Dion Damon didn’t have a gun on him when he was shot and killed by Denver Police Technician Jeffrey Motz earlier this year, but it was reasonable that Motz would think Damon was armed, District Attorney Mitch Morrissey wrote in a letter that found the shooting to be legally justified.
Damon, 40, was wanted on suspicion of carrying out an armed robbery March 17 at the Bank of Denver on South Holly Street, and he had been charged with weapons offenses in the past.
On April 11, officers followed Damon in his car to the corner of 13th and Bannock streets, near the Denver Art Museum and Civic Center Park, and blocked him in after he dropped off two passengers, his girlfriend and her son.
Motz told investigators he had his gun pointed at Damon and told him to show his hands several times. He said Damon didn’t do as he was told, shook his head no several times and seemed to be handling something below the level of the dashboard that Motz couldn’t see. He said Damon then raised his hands quickly and suddenly.
From Motz’s statement to investigators:
And I see a black and silver colored semi-auto in his right hand. And, it’s starting to come toward me.
At that time, I fired at him. I’m gonna call it approximately three shots very quickly. I kind of paused there, for just a split second, because I lost sight of him.
But what I saw was him rolling over this way. So, what I thought he was doing was ducking underneath the dashboard to be able to shoot through the windshield right at me. So, I continued firing and fired several more shots. He stopped moving altogether and I stopped shooting.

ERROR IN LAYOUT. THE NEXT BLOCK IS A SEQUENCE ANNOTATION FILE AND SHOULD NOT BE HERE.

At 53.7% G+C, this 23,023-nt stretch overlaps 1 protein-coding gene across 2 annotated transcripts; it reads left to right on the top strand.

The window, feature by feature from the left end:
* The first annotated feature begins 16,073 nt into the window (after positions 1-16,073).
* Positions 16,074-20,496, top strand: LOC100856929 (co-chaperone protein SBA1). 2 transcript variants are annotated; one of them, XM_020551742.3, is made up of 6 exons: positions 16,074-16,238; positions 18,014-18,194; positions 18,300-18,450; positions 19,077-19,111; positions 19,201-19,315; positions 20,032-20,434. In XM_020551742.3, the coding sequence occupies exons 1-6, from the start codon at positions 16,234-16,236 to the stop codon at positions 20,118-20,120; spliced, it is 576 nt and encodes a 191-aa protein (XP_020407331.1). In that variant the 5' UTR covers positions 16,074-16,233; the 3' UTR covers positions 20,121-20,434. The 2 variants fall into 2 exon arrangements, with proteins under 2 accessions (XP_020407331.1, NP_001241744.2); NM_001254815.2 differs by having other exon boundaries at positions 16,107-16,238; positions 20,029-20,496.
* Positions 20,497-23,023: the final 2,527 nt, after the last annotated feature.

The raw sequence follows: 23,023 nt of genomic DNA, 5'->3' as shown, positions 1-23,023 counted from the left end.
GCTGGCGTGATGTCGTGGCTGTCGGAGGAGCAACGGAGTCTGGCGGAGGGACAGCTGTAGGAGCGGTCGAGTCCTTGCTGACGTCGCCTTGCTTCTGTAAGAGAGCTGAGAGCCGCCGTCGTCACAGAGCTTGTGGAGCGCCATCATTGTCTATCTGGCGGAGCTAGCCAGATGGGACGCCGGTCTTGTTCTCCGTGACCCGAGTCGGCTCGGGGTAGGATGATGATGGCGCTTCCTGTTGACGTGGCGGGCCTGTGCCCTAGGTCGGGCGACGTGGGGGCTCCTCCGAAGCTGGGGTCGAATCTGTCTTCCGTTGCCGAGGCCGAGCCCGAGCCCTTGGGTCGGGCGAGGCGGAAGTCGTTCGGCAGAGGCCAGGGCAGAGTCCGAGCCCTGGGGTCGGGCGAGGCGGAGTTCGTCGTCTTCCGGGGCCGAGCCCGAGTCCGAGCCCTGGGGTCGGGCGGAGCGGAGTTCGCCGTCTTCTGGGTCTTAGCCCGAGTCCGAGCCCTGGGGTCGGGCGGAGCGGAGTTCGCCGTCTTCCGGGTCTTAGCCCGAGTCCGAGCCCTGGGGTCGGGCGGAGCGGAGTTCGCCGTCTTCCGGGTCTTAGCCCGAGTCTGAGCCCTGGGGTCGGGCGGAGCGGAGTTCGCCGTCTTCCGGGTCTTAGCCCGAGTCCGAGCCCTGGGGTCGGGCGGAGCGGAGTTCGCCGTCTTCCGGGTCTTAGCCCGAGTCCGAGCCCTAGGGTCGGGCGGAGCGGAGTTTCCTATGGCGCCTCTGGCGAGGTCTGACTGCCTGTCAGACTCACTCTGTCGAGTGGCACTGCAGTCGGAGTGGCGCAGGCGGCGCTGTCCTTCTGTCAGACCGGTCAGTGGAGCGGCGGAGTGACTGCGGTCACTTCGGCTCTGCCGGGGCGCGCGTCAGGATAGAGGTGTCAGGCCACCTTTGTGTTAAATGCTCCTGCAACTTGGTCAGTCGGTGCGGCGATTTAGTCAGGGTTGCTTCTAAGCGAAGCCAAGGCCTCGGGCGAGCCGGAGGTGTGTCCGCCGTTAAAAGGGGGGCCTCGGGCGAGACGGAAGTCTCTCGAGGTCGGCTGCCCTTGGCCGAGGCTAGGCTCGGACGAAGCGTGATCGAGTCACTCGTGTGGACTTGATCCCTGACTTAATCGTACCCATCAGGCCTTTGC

Motz fired seven shots from a .45-caliber handgun. Three of the shots hit Damon, one of them in the head.
It turned out that Damon was not armed. No gun was found on him or in the car. Investigators did find a cell phone in a position such that it’s possible Damon was holding it and dropped it as he was shot, but they couldn’t be sure.
Other witnesses said they couldn’t see into the car at the time of the shooting because of its tinted windows. Motz said he could see clearly through the windshield from where he was standing.
There is no video that shows Damon’s actions, but the DA’s office said the autopsy findings are consistent with Motz’s statement that Damon’s palms weren’t facing out.
The DA’s Office concluded that it was reasonable for Motz to think Damon would be armed, given that he was wanted for a bank robbery that involved the use of a gun. Damon was responsible for his own death by not putting his hands up where officers could see them, Morrissey says in the letter.
Damon was the cause of the lethal outcome because he made the sudden threatening gesture pretending to point a gun at Motz. Why he did this cannot be known. But considering the tense circumstances facing Motz it is clearly understandable and reasonable that he believed Damon was making a move to shoot him and was armed with a gun.
In this dangerous factual context it makes no difference legally that Damon was not holding a gun. An officer is not required by law to wait to be fired upon before firing in self-defense.
Denver police have shot and killed seven people this year. Morrissey has found the officer did not act in a way that warrants criminal charges in five of the cases. Investigations into two other shootings are still in process.